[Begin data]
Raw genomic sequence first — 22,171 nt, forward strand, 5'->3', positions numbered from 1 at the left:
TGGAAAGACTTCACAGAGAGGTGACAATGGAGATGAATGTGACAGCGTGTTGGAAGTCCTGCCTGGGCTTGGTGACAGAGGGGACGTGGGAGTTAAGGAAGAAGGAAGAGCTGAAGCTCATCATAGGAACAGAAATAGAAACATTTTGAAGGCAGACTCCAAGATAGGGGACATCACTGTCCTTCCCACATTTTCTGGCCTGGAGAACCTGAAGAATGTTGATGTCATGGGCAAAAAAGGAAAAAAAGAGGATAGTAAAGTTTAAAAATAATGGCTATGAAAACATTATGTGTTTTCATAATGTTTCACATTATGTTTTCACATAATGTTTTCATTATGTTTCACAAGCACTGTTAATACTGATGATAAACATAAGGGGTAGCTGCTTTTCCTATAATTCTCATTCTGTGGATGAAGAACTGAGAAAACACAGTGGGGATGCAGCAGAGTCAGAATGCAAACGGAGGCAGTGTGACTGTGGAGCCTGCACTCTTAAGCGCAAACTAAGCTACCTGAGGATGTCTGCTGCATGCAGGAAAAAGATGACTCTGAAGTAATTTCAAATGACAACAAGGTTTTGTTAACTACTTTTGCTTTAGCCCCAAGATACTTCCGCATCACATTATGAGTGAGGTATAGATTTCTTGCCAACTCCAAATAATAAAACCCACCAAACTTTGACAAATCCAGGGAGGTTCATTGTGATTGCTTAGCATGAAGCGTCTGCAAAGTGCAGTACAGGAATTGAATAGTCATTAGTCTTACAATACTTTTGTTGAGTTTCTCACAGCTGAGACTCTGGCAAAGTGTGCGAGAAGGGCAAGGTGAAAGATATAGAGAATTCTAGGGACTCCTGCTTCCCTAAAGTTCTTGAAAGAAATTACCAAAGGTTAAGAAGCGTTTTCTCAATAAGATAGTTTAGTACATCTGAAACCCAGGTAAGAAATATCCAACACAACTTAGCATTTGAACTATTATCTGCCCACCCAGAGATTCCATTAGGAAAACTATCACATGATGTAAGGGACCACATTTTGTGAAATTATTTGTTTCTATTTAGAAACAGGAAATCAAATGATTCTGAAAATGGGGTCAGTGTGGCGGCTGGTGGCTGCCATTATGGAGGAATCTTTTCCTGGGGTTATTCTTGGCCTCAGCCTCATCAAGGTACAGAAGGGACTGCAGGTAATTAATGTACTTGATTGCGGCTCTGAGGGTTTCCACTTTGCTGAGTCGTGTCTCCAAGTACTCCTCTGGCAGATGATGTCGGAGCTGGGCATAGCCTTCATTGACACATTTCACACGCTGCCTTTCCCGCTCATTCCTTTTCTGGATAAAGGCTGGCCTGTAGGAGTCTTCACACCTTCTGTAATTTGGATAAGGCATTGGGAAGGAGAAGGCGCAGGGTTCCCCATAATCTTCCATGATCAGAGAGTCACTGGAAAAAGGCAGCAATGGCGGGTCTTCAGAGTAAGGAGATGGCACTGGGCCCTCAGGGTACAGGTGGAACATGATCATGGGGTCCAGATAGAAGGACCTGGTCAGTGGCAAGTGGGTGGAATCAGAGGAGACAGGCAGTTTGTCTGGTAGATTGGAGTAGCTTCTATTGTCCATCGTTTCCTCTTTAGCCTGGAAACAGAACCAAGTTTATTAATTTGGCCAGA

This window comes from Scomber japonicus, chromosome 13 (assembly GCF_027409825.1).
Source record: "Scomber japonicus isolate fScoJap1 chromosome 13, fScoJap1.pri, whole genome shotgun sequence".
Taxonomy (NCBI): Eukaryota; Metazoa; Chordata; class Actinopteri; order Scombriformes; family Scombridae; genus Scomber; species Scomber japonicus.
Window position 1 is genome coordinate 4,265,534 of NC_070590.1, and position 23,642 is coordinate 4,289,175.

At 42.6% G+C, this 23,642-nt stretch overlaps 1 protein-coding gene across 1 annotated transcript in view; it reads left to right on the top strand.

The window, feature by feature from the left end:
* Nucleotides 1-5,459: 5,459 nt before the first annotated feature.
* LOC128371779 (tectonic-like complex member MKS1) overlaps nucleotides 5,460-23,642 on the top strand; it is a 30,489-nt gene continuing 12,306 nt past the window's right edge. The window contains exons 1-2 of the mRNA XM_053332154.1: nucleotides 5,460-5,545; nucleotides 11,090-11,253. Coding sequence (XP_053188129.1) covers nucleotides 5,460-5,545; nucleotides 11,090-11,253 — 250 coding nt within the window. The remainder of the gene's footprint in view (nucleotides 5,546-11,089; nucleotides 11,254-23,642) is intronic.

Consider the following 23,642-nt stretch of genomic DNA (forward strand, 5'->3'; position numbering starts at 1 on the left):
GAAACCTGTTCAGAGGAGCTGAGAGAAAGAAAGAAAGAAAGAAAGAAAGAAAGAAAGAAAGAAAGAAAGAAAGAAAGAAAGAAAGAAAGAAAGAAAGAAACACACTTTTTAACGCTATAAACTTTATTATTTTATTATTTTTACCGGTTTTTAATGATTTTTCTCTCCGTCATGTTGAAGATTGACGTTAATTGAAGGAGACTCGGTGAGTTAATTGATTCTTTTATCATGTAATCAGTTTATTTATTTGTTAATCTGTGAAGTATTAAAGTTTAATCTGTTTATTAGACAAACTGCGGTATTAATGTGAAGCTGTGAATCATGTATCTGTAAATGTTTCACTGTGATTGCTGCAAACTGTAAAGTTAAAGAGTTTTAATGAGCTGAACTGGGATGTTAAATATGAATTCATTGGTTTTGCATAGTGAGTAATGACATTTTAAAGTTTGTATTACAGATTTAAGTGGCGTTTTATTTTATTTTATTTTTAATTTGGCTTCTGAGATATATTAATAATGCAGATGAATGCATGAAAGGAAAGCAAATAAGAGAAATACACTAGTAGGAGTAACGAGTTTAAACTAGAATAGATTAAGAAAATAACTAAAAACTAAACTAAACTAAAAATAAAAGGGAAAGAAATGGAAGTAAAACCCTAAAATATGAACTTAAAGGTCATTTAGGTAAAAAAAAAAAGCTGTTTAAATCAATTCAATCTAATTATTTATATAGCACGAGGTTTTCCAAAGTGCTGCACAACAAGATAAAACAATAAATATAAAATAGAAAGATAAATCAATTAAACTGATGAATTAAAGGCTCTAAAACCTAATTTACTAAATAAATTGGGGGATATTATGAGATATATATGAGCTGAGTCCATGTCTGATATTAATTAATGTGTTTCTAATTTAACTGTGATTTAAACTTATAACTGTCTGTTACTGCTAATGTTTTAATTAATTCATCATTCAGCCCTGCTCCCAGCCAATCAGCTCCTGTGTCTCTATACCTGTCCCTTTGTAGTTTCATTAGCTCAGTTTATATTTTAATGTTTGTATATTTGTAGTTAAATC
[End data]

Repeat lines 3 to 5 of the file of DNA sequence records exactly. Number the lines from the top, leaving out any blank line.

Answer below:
This window comes from Scomber japonicus, chromosome 13 (assembly GCF_027409825.1).
Source record: "Scomber japonicus isolate fScoJap1 chromosome 13, fScoJap1.pri, whole genome shotgun sequence".
Taxonomy (NCBI): Eukaryota; Metazoa; Chordata; class Actinopteri; order Scombriformes; family Scombridae; genus Scomber; species Scomber japonicus.